images of God the Father

What does the Church say about images of God the Father? Someone said they’re forbidden but I see those that are in churches or have been accepted… What is the actual position of the Church?

I’ve been in so many churches, in Europe and America, where God the Father is depicted in painting, it has to be acceptable. The Sistine Chapel has paintings of God in the Genesis narrative, not incarnate.

These “art” works are more admired for the human skill used to create them rather than a demonstration of glorifying God. We should keep man’s skill separate from depicting God in any fashion. If only for the fact that it is a depiction of a lie. God cannot be captured in a work of art created by man.

The parish where I attend mass was built in 1797. We don’t have an image of the Father, per se, but we do have an “all seeing eye of God” within a pyramid, inside of a cloud, with glory rays. It’s right above the Saint Michael the Archangel statue, above the tabernacle. Look up “Old Mission San Miguel Arcangel” if you want to see it (my pictures of it aren’t very clear.)

Any images of God are representative, as we could not depict Him in any way. His glory is beyond our perception. Then again, we don’t even know what Yeshua or Mary looked like exactly, so our diverse depictions of them are also representative.


In the church in the little Breton village where we had a second home there was a statue of the Trinity with the Father depicted as a seated Pope-like figure in a crown, holding an upright crucifix and with a dove above…Such depictions are not uncommon.

In the book "God the Father speaks to His Children, He shows Himself to the visionary without His Crown because of His humility. (He takes it off). He resembles Jesus very much.

It doesn’t.

Who is the someone? Are they Catholic? What proof did they provide?

There is your answer. The Church is full of artwork depicting God the Father.

The Church has no prohibition on icons, images, statues, or artwork.

You said it, “you cannot represent him in any way”. What can it even mean to represent God? The only possible representation made is of the artists skill and the observers own spiritual emptyness in trying to see the beauty of God in an artwork created by man.
Why not call it what it is, the admiration of man’s skill and not God’s glory. Artwork doesn’t belong in Church it’s only a distraction.

Artwork can elevate the person, helping him be aware of the presence of God.
Many a crucifix has helped people repent, convert and become Saints, through the grace of God.

One of the primary early uses of religious art was for teaching. When most people were illiterate, and books had to be hand copied, art served to teach people Bible stories, and to remind them of those stories. Even today, art helps cross language barriers, and serves as visual reminder of the lives of saints, Biblical figures, Bible stories, etc. We can’t depict God, but we can create images which reflect aspects of God (the all seeing eye, for example.) Inthe Sistine chapel He’s there because it’s the story of creation, and, well, He was there.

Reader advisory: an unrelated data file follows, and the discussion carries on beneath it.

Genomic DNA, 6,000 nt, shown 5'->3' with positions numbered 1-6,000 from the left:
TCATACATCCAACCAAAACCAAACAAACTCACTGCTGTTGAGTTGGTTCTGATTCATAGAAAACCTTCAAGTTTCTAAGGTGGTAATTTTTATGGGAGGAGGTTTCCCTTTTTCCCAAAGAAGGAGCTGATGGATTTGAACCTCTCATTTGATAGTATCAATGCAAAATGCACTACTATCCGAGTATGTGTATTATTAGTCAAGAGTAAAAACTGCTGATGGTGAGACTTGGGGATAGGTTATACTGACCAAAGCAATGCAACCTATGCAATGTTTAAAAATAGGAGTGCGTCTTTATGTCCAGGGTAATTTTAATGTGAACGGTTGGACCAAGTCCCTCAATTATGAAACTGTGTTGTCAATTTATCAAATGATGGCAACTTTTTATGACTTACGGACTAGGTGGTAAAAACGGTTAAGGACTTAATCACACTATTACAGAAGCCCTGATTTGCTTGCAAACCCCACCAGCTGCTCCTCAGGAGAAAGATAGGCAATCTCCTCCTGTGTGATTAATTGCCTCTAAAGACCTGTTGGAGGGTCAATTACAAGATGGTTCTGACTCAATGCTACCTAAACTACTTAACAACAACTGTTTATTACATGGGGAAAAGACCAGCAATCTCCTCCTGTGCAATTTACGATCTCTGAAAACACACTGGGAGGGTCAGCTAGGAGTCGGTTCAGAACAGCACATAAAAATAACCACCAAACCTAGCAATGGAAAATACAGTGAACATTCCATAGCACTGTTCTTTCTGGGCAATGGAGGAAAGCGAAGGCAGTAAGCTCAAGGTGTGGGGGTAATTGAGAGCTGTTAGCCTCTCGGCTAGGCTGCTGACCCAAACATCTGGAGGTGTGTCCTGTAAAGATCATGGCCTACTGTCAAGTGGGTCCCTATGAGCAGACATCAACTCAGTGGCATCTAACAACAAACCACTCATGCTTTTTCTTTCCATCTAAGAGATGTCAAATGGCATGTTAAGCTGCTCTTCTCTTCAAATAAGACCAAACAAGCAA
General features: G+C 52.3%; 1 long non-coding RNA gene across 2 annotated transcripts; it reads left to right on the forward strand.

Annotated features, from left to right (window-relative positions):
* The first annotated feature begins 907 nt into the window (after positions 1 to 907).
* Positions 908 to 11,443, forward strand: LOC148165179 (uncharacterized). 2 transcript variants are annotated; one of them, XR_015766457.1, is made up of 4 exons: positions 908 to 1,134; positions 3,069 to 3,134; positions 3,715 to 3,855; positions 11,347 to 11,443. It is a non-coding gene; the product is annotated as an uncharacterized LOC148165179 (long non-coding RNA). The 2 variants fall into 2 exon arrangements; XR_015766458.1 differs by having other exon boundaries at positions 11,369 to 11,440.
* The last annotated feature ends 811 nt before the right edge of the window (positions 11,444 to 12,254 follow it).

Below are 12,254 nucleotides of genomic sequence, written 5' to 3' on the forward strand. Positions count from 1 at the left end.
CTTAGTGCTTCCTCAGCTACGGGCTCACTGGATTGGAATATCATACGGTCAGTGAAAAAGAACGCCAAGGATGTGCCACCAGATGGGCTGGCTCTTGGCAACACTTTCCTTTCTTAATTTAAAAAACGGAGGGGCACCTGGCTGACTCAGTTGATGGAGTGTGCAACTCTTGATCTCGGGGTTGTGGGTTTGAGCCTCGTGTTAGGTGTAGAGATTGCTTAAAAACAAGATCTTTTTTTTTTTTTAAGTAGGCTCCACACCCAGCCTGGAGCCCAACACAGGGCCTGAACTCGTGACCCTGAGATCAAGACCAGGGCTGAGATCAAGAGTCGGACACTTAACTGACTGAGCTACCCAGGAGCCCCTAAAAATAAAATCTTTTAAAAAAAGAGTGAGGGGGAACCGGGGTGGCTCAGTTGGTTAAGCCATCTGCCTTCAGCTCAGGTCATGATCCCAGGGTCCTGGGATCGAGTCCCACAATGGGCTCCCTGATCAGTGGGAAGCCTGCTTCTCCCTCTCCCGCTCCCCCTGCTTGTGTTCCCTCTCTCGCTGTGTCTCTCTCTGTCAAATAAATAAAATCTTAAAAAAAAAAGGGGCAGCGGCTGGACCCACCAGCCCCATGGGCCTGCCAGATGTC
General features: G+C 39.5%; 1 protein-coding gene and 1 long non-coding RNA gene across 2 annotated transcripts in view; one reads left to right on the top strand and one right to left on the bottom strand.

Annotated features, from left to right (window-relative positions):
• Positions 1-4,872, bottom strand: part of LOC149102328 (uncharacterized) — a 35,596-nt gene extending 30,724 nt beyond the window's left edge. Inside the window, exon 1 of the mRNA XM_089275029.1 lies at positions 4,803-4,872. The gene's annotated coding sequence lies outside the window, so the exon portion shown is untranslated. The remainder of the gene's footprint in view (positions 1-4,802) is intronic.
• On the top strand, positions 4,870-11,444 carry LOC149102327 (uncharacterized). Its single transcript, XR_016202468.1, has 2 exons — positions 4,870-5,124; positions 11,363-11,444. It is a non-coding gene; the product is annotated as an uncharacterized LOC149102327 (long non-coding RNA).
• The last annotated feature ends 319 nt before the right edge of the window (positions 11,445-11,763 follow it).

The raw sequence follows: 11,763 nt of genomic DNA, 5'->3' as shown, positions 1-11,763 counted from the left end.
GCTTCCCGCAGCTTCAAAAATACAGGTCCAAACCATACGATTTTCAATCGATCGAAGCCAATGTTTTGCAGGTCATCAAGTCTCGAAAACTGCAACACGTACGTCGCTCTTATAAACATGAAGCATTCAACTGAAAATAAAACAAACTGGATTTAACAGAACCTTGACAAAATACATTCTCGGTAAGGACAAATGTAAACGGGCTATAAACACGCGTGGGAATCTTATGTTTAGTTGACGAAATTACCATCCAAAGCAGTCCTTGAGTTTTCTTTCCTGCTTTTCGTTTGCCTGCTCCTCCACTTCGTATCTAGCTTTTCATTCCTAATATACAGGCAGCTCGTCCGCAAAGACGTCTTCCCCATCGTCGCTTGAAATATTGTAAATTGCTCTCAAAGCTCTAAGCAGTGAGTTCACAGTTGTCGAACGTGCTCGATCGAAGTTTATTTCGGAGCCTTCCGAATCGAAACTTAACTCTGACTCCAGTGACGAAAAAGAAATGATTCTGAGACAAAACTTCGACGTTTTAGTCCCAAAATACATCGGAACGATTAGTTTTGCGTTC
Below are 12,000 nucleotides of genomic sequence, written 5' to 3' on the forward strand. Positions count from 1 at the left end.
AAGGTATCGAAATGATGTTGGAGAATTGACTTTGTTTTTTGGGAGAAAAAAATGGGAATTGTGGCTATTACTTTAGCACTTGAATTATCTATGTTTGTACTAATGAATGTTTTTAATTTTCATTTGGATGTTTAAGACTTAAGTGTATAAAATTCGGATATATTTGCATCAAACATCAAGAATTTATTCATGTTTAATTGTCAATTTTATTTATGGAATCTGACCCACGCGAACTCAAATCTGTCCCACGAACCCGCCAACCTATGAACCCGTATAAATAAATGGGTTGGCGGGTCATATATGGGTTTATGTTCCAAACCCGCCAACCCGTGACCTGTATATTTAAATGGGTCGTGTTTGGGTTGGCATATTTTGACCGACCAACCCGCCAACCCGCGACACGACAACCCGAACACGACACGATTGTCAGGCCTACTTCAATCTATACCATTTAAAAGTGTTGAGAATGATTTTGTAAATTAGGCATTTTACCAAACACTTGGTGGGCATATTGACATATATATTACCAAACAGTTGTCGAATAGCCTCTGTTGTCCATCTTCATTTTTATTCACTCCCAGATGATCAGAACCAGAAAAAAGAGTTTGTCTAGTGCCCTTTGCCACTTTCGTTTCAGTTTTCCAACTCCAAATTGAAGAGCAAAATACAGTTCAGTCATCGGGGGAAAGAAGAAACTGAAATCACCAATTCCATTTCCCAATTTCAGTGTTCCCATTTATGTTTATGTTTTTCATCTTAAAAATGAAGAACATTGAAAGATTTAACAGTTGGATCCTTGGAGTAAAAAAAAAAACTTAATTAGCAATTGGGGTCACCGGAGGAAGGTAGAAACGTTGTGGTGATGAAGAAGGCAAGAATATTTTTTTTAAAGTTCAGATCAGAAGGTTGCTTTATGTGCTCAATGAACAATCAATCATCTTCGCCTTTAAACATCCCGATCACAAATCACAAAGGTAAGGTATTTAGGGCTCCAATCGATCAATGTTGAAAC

A personal anecdote about religious art; when I was a pagan who had an encounter with Michael the Archangel, it wasn’t until I saw the statue of Michael that it dawned on me that the church he sent me to, Mission San Miguel was named for Saint Michael the Archangel. The full name of the mission, I found out later, is, “Old Mission San Miguel Arcangél.”

I would venture to say that the repentence, conversion and sainthood of some people would have happened despite the images of God portrayed in Church. If God so deemed it. The only thing these images do is promote a physical depiction of what should be a spiritual experience which cannot be visualized. There’s a reason descriptions of Jesus are conspicuously missing from scripture. Promotion of these artworks and building of grandiose Churches when a simple, plain building would suffice is only a ploy to lure people into the church under false pretences. The thought that the more artwork on display and bigger and more elaborate the church the more apt that God must reside there is absurd. You wish to admire the works of man…go to a museum, you wish to worship God, gather in a simple shelter, adequate for worship, on a hillside on nice days even, and spend the rediculous amounts of money spent on these other things on the poor, helpless, or ill. I’m sure God would rather have a few more thousand spent on the poor than on another commisioned work of art. The Churches nowadays have become too wrapped up in their own grandiosness as a suplement for worship. You’ld be hard pressed to find a Catholic who wouldn’t feel naked without their bobbles to touch, look at, or otherwise admire…to the point of being completely distracted without them, as if worshiping God requires the things of this earth. Remember, the kingdom of God is within you. Its not found hanging on a cross somewhere or in a painting on some wall, or hard molded into a statue of some saint. The only thing you’ll find in these things is a testament to mans skill in promoting his own particular vision.